Digital Assets: Ownership in the Era of Blockchain

Ownership, provenance and handling
While physical goods contain an abstract element: the design, the capacity to model it, package it and make it appealing to the owners or consumers. Digital assets have a far stronger element of abstraction which defines their value while their physical element is often negligible and replaceable (e.g. software can be stored on disk, transferred or printed). These types of assets typically stimulate our intellect and imagination.

The peculiarity of digital goods is that they can be copied exactly at a very low cost: for example, they can be easily reproduced in multiple representations on heterogeneous physical platforms or substrates thanks to the discrete nature in which we store them (using a simplified binary format). The perceivable form can be reconstructed and derived from these equal representations an infinite number of times. This is a feature that dramatically influences how we value digital assets. The opportunity to create replicas implies that it is not the copy nor the rendering that should be valued, but rather the original digital work. In fact, this is one of the primary achievements that blockchain has introduced via the hash lock inherent to its data structure.

If used correctly the capacity to clone a digital item can increase confidence that it will exist indefinitely and therefore maintain its value. However, the immutability and perpetual existence of digital goods are not immune from facing destruction, as at present there is a dependence on a physical medium (e.g. hard disk storage) that is potentially subject to alteration, degradation or obsolescence.

A blockchain, such as that of the Bitcoin network, represents a model for vast replication and reinforcement of digital information via Distributed Ledger Technology (DLT). Here, repair mechanisms can intervene in order to restore integrity in the event that data gets corrupted by a degrading physical support (i.e. a hard disk failure) or a malicious actor.

However, as genetic evolution suggests, clones with equal characteristics can all face extinction by the introduction of an actor that makes the environment unfit for survival. Thus, it might be sensible to introduce heterogeneous types of ledgers to ensure their continued preservation on a variety of physical platforms and therefore enhance the likelihood of survival of information.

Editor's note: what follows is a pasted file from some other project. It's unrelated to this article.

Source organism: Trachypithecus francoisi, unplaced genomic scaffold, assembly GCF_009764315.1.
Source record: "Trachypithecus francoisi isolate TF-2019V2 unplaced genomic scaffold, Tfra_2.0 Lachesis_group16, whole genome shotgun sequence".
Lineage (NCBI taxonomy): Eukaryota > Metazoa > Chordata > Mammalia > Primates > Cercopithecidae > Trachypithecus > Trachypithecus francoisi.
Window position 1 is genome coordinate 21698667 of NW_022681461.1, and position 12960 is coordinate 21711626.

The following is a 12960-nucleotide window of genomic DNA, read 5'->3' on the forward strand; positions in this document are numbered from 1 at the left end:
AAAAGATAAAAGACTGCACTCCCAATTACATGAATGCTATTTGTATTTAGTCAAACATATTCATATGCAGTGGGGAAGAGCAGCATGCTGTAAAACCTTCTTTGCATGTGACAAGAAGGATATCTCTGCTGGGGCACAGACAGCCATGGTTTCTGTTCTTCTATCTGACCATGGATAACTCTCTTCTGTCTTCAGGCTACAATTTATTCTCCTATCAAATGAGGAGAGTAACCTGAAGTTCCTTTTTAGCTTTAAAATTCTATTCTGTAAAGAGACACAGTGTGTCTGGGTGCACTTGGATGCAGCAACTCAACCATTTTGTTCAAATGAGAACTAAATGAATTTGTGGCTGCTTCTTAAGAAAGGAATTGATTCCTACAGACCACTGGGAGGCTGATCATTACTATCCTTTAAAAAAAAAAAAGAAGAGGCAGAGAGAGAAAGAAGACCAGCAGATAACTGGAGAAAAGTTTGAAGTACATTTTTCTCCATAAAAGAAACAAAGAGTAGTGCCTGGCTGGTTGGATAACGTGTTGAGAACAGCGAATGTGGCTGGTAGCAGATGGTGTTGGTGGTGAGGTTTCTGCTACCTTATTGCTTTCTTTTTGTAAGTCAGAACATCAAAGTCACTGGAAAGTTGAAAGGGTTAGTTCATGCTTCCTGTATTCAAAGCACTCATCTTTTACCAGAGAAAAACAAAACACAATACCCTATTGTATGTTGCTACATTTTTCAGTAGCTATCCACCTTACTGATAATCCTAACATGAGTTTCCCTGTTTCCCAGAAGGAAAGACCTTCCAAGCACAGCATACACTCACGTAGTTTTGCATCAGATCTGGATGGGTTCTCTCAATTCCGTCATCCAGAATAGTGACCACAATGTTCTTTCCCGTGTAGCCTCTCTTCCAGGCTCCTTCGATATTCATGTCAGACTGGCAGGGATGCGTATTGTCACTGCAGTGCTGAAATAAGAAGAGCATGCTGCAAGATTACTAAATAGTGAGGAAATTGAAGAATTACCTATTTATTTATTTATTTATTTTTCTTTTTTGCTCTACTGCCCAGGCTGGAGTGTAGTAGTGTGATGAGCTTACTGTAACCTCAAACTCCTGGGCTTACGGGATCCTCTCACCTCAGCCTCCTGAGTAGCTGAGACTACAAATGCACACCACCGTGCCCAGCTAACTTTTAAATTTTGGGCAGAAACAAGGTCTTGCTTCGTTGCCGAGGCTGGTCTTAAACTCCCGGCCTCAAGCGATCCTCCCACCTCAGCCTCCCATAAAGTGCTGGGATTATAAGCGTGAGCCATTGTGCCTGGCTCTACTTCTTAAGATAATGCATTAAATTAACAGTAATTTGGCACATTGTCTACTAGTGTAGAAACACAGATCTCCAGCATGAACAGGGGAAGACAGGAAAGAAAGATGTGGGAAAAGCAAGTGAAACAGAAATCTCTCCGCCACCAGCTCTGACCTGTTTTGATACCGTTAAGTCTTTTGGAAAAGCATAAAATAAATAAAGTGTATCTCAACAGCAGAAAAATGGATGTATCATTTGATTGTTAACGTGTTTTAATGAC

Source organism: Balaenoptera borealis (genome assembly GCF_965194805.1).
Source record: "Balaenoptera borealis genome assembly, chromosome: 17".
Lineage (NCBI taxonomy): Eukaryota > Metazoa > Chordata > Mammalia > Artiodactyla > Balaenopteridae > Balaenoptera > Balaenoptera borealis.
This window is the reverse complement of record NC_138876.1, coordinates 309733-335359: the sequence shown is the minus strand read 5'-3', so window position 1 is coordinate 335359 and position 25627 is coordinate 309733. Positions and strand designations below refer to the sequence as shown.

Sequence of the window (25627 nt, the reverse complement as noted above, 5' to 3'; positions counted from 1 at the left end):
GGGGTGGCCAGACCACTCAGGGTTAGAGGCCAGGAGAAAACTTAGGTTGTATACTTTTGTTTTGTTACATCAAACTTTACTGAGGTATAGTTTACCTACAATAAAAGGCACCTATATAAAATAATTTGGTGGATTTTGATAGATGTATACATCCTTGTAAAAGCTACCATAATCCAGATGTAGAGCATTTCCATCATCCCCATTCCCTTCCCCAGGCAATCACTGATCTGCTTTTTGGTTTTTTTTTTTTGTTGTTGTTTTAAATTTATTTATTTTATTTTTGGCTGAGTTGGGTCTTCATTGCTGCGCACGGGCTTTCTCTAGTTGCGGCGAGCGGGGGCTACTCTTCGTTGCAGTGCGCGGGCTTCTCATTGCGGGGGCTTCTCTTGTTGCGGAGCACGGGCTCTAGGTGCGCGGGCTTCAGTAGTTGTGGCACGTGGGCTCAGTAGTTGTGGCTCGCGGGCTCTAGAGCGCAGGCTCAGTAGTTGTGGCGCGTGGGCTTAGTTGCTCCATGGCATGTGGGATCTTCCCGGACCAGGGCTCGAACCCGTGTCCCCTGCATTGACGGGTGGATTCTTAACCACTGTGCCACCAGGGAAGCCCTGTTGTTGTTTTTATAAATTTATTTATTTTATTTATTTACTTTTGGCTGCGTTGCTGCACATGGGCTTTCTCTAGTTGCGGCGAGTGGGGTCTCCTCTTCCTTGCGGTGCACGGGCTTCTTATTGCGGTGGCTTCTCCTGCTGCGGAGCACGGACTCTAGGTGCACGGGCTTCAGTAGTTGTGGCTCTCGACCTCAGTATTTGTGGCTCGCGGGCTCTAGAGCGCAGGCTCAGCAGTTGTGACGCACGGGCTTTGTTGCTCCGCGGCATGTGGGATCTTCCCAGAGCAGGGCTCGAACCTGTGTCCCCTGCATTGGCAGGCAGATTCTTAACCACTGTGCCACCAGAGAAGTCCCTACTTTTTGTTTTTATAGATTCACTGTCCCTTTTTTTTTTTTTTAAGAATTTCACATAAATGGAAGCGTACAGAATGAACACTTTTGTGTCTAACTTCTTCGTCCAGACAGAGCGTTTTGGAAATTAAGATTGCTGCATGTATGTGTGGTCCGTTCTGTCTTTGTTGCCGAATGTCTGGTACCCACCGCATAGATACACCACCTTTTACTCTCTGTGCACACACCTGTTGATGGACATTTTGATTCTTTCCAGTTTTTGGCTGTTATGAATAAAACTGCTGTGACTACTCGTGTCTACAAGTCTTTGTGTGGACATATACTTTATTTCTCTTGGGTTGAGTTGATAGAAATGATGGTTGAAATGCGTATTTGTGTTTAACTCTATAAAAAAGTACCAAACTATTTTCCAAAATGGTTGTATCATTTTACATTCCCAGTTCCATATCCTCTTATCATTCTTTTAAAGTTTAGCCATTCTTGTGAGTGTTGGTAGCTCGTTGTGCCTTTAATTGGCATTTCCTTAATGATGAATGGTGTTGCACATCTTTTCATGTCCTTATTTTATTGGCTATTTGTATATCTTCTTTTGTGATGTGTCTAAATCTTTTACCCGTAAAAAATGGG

The evolution of services and their automation

Now let’s consider how we have started to attach value to services and how we are becoming increasingly demanding about their performance and quality.

Services are a form of abstract valuable commonly traded on the market. They represent the actions bound to the contractual terms under which a transformation takes place. This transformation can apply to physical goods, digital assets, other services themselves or to individuals. What we trade is the potential to exercise a transformation, which in some circumstances might have been applied already. For instance, a transformed commodity, such as refined oil, has already undergone a transformation from its original raw form.

As transformations are being automated more and more, and the human element is progressively being removed, even services are gradually taking the shape of automated algorithms that are yet another form of digital asset, as is the case with smart contracts. Note, however, that in order to apply the transformation, an algorithm is not enough, we need an executor such as a physical or virtual machine.

Sustainability and access to resources

Stimulation of the intellect and/or imagination isn’t the only motivator that explains the increasing interest in digital goods and consequently their rising market value. Physical goods are known to be quite costly to handle. In order to create, trade, own and preserve them there is a significant expenditure required for storage, transport, insurance, maintenance, extraction of raw materials etc.